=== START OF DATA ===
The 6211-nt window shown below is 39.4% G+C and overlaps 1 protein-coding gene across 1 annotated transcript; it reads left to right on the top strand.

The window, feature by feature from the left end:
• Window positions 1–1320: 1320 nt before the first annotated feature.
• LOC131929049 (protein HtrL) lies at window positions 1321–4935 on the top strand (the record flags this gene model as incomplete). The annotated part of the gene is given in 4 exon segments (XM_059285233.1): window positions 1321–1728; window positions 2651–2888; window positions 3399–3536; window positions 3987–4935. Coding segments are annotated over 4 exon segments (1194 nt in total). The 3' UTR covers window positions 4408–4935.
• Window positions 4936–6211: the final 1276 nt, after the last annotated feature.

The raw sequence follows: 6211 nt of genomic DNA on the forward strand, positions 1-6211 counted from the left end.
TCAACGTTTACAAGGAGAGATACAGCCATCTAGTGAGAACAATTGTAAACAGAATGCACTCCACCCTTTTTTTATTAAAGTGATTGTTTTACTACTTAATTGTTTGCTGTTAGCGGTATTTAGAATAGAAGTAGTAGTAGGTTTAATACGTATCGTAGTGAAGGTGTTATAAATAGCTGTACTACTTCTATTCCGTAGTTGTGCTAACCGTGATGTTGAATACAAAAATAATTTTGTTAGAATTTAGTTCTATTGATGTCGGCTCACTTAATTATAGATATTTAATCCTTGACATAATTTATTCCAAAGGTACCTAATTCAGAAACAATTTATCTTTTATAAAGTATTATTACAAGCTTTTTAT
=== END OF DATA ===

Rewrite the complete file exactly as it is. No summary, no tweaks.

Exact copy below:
The 6211-nt window shown below is 39.4% G+C and overlaps 1 protein-coding gene across 1 annotated transcript; it reads left to right on the top strand.

The window, feature by feature from the left end:
• Window positions 1–1320: 1320 nt before the first annotated feature.
• LOC131929049 (protein HtrL) lies at window positions 1321–4935 on the top strand (the record flags this gene model as incomplete). The annotated part of the gene is given in 4 exon segments (XM_059285233.1): window positions 1321–1728; window positions 2651–2888; window positions 3399–3536; window positions 3987–4935. Coding segments are annotated over 4 exon segments (1194 nt in total). The 3' UTR covers window positions 4408–4935.
• Window positions 4936–6211: the final 1276 nt, after the last annotated feature.

The raw sequence follows: 6211 nt of genomic DNA on the forward strand, positions 1-6211 counted from the left end.
TCAACGTTTACAAGGAGAGATACAGCCATCTAGTGAGAACAATTGTAAACAGAATGCACTCCACCCTTTTTTTATTAAAGTGATTGTTTTACTACTTAATTGTTTGCTGTTAGCGGTATTTAGAATAGAAGTAGTAGTAGGTTTAATACGTATCGTAGTGAAGGTGTTATAAATAGCTGTACTACTTCTATTCCGTAGTTGTGCTAACCGTGATGTTGAATACAAAAATAATTTTGTTAGAATTTAGTTCTATTGATGTCGGCTCACTTAATTATAGATATTTAATCCTTGACATAATTTATTCCAAAGGTACCTAATTCAGAAACAATTTATCTTTTATAAAGTATTATTACAAGCTTTTTAT